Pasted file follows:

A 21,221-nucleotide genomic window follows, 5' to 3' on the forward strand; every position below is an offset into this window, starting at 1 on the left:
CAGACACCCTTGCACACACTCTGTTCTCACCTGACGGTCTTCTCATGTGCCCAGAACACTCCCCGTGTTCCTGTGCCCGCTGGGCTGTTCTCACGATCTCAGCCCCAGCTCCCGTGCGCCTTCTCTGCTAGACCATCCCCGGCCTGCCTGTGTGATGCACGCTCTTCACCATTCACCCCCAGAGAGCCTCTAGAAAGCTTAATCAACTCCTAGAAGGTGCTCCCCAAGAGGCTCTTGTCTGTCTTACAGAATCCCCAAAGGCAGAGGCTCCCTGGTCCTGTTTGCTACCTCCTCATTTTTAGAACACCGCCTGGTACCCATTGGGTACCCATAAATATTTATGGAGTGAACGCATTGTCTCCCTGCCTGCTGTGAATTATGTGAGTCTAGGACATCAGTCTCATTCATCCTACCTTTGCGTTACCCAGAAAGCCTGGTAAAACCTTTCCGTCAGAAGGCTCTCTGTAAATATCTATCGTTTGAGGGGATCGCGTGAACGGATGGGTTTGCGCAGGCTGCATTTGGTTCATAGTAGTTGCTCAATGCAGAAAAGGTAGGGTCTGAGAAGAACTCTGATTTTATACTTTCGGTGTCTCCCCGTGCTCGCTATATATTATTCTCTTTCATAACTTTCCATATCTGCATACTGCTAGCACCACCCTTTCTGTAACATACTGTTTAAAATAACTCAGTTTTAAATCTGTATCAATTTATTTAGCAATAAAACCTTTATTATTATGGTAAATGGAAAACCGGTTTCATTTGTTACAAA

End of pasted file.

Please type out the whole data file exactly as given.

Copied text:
A 21,221-nucleotide genomic window follows, 5' to 3' on the forward strand; every position below is an offset into this window, starting at 1 on the left:
CAGACACCCTTGCACACACTCTGTTCTCACCTGACGGTCTTCTCATGTGCCCAGAACACTCCCCGTGTTCCTGTGCCCGCTGGGCTGTTCTCACGATCTCAGCCCCAGCTCCCGTGCGCCTTCTCTGCTAGACCATCCCCGGCCTGCCTGTGTGATGCACGCTCTTCACCATTCACCCCCAGAGAGCCTCTAGAAAGCTTAATCAACTCCTAGAAGGTGCTCCCCAAGAGGCTCTTGTCTGTCTTACAGAATCCCCAAAGGCAGAGGCTCCCTGGTCCTGTTTGCTACCTCCTCATTTTTAGAACACCGCCTGGTACCCATTGGGTACCCATAAATATTTATGGAGTGAACGCATTGTCTCCCTGCCTGCTGTGAATTATGTGAGTCTAGGACATCAGTCTCATTCATCCTACCTTTGCGTTACCCAGAAAGCCTGGTAAAACCTTTCCGTCAGAAGGCTCTCTGTAAATATCTATCGTTTGAGGGGATCGCGTGAACGGATGGGTTTGCGCAGGCTGCATTTGGTTCATAGTAGTTGCTCAATGCAGAAAAGGTAGGGTCTGAGAAGAACTCTGATTTTATACTTTCGGTGTCTCCCCGTGCTCGCTATATATTATTCTCTTTCATAACTTTCCATATCTGCATACTGCTAGCACCACCCTTTCTGTAACATACTGTTTAAAATAACTCAGTTTTAAATCTGTATCAATTTATTTAGCAATAAAACCTTTATTATTATGGTAAATGGAAAACCGGTTTCATTTGTTACAAA